Attention aussi à ne pas confondre coût de production et prix de vente, car récemment SpaceX profite de sa position de monopole pour augmenter ses prix !
Avec 100€/kg to LEO et même moins ensuite possiblement, on devrait assister à terme à une explosion à terme (avant 2050) du tourisme spatial, en orbite et sur la lune!
The more we've scaled Large Language Models (LLM), the more unexpected "emergent properties" have appeared (The Economist)
The abilities that emerge are not magic—they are all represented in some form within the LLMs’ training data (or the prompts they are given) but they do not become apparent until the LLMs cross a certain, very large, threshold in their size.
At one size, an LLM does not know how to write gender-inclusive sentences in German any better than if it was doing so at random. Make the model just a little bigger, however, and all of a sudden a new ability pops out.
GPT-4 passed the American Uniform Bar Examination, designed to test the skills of lawyers before they become licensed, part of the top 10% of candidates. The slightly smaller GPT-3.5 failed it (bottom 10%)
Oxford academic Nick Bostrom on AI and sentience (conscience) (NYT)
In an interview with the New York Times, Oxford academic Nick Bostrom said that rather than viewing the concept of sentience as all-or-nothing, he thinks of it in terms of degrees
"I would be quite willing to ascribe very small amounts of degree to a wide range of systems, including animals," Bostrom, the director of Oxford's Future of Humanity Institute, told the NYT. "If you admit that it’s not an all-or-nothing thing, then it’s not so dramatic to say that some of these [AI] assistants might plausibly be candidates for having some degrees of sentience."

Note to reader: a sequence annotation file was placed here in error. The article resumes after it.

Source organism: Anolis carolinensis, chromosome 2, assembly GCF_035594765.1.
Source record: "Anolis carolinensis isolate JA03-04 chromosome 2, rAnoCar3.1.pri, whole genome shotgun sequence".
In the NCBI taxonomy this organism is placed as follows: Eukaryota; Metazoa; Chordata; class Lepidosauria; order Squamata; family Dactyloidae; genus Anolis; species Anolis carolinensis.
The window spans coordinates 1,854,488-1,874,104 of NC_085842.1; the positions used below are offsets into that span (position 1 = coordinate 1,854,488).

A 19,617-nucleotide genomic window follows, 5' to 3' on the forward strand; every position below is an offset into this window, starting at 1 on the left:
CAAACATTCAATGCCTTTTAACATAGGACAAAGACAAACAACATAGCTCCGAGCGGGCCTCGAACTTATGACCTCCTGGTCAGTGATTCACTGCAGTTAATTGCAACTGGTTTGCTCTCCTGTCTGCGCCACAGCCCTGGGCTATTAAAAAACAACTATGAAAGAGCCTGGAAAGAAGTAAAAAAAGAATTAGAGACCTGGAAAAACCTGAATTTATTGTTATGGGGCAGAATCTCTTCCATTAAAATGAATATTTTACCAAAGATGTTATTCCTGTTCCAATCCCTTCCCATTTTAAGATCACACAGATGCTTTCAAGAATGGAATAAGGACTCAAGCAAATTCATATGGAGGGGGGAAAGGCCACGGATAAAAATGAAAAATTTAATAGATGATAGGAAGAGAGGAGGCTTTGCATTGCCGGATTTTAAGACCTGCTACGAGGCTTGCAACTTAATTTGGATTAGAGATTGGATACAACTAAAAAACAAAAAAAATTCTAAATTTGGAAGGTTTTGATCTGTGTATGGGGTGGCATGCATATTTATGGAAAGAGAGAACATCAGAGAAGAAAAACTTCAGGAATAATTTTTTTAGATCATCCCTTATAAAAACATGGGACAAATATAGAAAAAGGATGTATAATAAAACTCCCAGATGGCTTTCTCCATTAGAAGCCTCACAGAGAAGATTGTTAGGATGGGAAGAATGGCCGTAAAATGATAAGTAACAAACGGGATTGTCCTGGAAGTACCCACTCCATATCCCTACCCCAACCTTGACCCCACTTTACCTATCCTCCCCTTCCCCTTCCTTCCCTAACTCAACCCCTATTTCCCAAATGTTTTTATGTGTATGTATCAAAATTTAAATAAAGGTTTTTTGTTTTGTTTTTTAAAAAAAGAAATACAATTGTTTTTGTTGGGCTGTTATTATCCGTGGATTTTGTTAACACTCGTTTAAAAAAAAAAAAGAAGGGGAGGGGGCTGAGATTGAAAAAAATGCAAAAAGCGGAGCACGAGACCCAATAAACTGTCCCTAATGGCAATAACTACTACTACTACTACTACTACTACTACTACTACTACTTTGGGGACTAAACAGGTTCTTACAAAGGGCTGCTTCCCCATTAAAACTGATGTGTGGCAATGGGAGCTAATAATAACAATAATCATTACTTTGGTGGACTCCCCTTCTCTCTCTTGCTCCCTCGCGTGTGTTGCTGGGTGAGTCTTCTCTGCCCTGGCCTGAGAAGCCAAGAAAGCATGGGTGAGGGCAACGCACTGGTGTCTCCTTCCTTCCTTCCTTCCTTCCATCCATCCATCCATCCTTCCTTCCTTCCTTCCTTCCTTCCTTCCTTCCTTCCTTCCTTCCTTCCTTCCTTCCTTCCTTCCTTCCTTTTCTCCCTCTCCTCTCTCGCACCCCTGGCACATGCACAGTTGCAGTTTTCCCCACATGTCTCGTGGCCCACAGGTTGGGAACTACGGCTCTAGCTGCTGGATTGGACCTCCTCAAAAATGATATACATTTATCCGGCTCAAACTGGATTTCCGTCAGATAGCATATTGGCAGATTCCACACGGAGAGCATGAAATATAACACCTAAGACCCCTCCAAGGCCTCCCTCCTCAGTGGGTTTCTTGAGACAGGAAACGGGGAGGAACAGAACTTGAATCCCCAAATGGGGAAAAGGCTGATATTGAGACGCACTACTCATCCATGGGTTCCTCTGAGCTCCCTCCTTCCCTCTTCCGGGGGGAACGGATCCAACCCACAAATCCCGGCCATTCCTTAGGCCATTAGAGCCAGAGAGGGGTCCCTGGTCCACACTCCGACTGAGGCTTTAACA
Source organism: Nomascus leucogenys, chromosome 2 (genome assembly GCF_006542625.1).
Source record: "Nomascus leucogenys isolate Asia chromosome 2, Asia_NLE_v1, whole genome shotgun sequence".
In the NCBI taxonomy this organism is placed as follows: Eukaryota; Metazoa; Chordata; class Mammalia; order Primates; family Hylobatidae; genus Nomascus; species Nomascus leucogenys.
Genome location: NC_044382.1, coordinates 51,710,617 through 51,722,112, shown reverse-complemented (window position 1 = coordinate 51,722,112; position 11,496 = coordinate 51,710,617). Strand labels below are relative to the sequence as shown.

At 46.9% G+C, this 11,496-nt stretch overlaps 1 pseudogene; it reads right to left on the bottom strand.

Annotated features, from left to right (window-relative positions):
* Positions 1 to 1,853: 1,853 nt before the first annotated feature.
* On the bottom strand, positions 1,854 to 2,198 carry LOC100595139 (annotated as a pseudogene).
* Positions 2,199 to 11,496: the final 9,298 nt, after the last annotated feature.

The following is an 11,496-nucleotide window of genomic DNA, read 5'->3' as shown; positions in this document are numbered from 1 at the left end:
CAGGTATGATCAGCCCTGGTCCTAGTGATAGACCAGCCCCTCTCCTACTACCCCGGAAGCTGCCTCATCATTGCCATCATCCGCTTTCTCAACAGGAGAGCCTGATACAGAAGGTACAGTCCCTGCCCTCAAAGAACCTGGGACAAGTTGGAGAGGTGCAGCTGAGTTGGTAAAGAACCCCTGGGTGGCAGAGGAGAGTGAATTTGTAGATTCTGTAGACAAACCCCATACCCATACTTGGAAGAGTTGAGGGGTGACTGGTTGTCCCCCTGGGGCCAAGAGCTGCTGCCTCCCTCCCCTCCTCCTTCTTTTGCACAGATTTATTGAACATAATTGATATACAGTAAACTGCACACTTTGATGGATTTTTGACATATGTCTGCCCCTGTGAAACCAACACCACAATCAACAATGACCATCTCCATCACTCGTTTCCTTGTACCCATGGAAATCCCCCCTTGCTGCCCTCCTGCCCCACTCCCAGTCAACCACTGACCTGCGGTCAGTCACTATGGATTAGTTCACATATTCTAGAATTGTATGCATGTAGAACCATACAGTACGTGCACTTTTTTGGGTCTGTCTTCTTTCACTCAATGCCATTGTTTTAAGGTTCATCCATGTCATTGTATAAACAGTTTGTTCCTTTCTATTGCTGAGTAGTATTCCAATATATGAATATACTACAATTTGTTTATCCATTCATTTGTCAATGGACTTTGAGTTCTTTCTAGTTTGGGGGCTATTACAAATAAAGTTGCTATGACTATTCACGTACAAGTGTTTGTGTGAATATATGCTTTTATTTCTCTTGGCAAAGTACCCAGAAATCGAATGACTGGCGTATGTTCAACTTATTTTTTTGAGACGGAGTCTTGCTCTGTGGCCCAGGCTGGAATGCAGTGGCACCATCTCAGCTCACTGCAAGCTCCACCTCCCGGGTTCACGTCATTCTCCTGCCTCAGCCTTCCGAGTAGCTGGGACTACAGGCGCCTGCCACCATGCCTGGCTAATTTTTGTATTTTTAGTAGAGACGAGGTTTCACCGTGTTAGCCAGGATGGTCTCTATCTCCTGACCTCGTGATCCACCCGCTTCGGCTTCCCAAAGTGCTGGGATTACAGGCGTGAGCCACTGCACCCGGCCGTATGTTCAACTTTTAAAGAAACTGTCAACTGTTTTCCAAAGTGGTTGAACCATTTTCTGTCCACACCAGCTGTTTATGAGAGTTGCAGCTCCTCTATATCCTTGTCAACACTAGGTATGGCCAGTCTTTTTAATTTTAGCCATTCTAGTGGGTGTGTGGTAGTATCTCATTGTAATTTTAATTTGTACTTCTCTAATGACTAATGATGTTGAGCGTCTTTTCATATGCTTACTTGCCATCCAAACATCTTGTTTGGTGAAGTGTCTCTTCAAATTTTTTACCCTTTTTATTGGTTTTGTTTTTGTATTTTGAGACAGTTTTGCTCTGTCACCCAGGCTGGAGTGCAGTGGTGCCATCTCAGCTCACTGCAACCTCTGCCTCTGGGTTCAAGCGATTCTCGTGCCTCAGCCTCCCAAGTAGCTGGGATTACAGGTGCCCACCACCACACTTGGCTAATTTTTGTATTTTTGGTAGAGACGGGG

it’s not doing them justice to say these large language models [LLMs] are simply regurgitating text," Bostrom said. "They exhibit glimpses of creativity, insight and understanding that are quite impressive and may show the rudiments of reasoning."
LLMs "may soon develop a conception of self as persisting through time, reflect on desires, and socially interact and form relationships with humans."
"If an AI showed signs of sentience, it plausibly would have some degree of moral status," Bostrom said. "This means there would be certain ways of treating it that would be wrong, just as it would be wrong to kick a dog or for medical researchers to perform surgery on a mouse without anesthetizing it."
Tensions also grew with Mr. Musk, who became frustrated with the slow progress and pushed for more control over the organization, people familiar with the matter said.
OpenAI executives ended up reviving an unusual idea that had been floated earlier in the company’s history: creating a for-profit arm, OpenAI LP, that would report to the nonprofit parent.
Reid Hoffman, a LinkedIn co-founder who advised OpenAI at the time and later served on the board, said the idea was to attract investors eager to make money from the commercial release of some OpenAI technology, accelerating OpenAI’s progress. “You want to be there first and you want to be setting the norms,” he said. “That’s part of the reason why speed is a moral and ethical thing here.”
The decision further alienated Mr. Musk, the people familiar with the matter said. He parted ways with OpenAI in February 2018.
Mr. Musk announced his departure in a company all-hands, former employees who attended the meeting said. Mr. Musk explained that he thought he had a better chance at creating artificial general intelligence through Tesla, where he had access to greater resources, they said.
A young researcher questioned whether Mr. Musk had thought through the safety implications, the former employees said. Mr. Musk grew visibly frustrated and called the intern a “jackass,” leaving employees stunned, they said. It was the last time many of them would see Mr. Musk in person.
Soon after, an OpenAI executive commissioned a “jackass” trophy for the young researcher, which was later presented to him on a pillow. “You’ve got to have a little fun,” Mr. Altman said. “This is the stuff that culture gets made out of.”
“The highest morale moment [for the business at that time] was the happy hour we hosted after parting ways with Musk,” the person said.